Let’s pretend for a second that you’re the marketing coordinator at your company, and you have been for a year and 11 months. You feel like you’ve been doing a great job. You’ve been getting great reviews, your supervisors are pleased, people like you and you received the standard 3-4% salary increase at your one year review. Your second review is coming up, and you’re hoping this will be the one where things go to the next level—you get a promotion, title change and a significant raise.
You head into the review meeting, and it ends up not happening. It was a good review but just the standard “great job, keep it up” and the slight pay increase. You’re happy to hear you’ve been doing well, but you’re also wondering what it’s going to take.
In the workforce, moving up is the goal. However, if you’re not doing above-average work, not trying to improve your skills and not achieving certain things, you will likely remain stalled in the same role for a while.
If you’re looking for ways to move up more quickly in your marketing job, there are several ways to do so that are unique to the field and will help stand out to your colleagues and supervisors.
Here are a few things that can help you move up in your marketing career.
If you’re able to find out something from a marketing perspective that nobody has ever uncovered before, that will set you apart from others who might continue with the same day-to-day thinking about the business. Discover a new profitable audience segment, find a landing page that isn’t converting well and figure out what would work well, or find something to increase social media engagement by 3x.
Sometimes, people can be too lazy to get into the nitty gritty data and analyze deeply enough to find something interesting. If you can find these things and bring them to light, supervisors will take note of the initiative and critical thinking required to get you to the next level.
When you can go into meetings with company/department leaders and speak knowledgeably about the business, you will earn their trust—especially if you are consistent. Often, people at a lower level freeze up because they’re nervous, or they simply show up unprepared.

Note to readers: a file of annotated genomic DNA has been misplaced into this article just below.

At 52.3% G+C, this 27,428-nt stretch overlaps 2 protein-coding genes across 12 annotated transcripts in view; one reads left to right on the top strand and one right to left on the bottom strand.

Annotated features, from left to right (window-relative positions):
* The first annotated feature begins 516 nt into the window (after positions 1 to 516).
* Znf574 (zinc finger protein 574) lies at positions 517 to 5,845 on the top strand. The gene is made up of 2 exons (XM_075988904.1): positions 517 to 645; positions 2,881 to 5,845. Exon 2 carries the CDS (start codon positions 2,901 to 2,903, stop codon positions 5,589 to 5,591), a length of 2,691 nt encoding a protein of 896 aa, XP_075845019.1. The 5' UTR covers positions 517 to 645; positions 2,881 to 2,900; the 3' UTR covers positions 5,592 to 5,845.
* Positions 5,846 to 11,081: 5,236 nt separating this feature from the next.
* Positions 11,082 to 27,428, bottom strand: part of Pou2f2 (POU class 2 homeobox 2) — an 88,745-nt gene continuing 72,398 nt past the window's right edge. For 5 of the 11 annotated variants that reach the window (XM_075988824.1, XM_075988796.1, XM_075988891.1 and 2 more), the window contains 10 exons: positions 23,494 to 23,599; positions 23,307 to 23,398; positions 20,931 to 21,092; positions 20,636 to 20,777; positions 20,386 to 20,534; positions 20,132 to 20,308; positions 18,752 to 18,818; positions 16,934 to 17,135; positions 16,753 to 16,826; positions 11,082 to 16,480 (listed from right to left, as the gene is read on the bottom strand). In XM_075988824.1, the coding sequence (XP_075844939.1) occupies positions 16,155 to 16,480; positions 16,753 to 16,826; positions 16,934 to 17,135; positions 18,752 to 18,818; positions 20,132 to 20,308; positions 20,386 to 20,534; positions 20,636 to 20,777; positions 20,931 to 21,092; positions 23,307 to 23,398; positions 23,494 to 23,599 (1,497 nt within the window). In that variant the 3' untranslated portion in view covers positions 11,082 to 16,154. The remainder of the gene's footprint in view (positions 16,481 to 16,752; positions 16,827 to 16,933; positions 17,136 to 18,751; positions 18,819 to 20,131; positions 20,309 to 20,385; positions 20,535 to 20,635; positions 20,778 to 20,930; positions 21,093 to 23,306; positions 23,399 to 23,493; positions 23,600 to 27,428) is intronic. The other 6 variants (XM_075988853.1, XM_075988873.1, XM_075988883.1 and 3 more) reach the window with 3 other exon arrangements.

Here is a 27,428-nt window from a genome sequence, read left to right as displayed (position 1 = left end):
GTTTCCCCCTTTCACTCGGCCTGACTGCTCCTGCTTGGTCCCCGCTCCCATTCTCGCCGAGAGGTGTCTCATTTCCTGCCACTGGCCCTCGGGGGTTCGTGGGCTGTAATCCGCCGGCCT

First of all, treat them as regular people. Don’t freeze up just because they’re higher than you on the company totem pole. Everybody is just a person at the end of the day, and they will take you more seriously if you speak directly and confidently about your subject. Also, make sure to over-prepare (a little extra than you would for a different meeting) when you go into meetings with executive leadership who have decision-making power. That way, when they’re having conversations amongst themselves about who to promote, you will have been previously exposed in a positive light. Another key here is to think big picture about the business, not just your area.
Save the company time, and the leaders will look out for you. If you implement a new report, process, or anything that will save people time, you are immediately a strong asset. When a business runs inefficiently, or some sort of data takes forever to pull together, they are wasting time in the weeds when they could be making decisions that are game changing.
As a marketing professional, go that extra mile and create something new even if it’s outside of your job description. Do something that you can pull up at a meeting with your boss and be like “look what I created and here’s how it will save everybody time and effort.” Write it down when you do these things to help support a case for a promotion/raise.
The ability to sell yourself is crucial in most jobs, not just marketing. However, every marketer knows that presenting is a huge part of daily life in the field —whether it’s to a client, vendor or internal leadership. The types of people who can comfortably communicate information in a meeting are the ones who appear to be the most knowledgeable and prepared, and often are the ones who get promoted. Leaders look for people who have the potential to be future leaders, with traits such as confidence, charisma, the ability to inspire others and overall preparedness.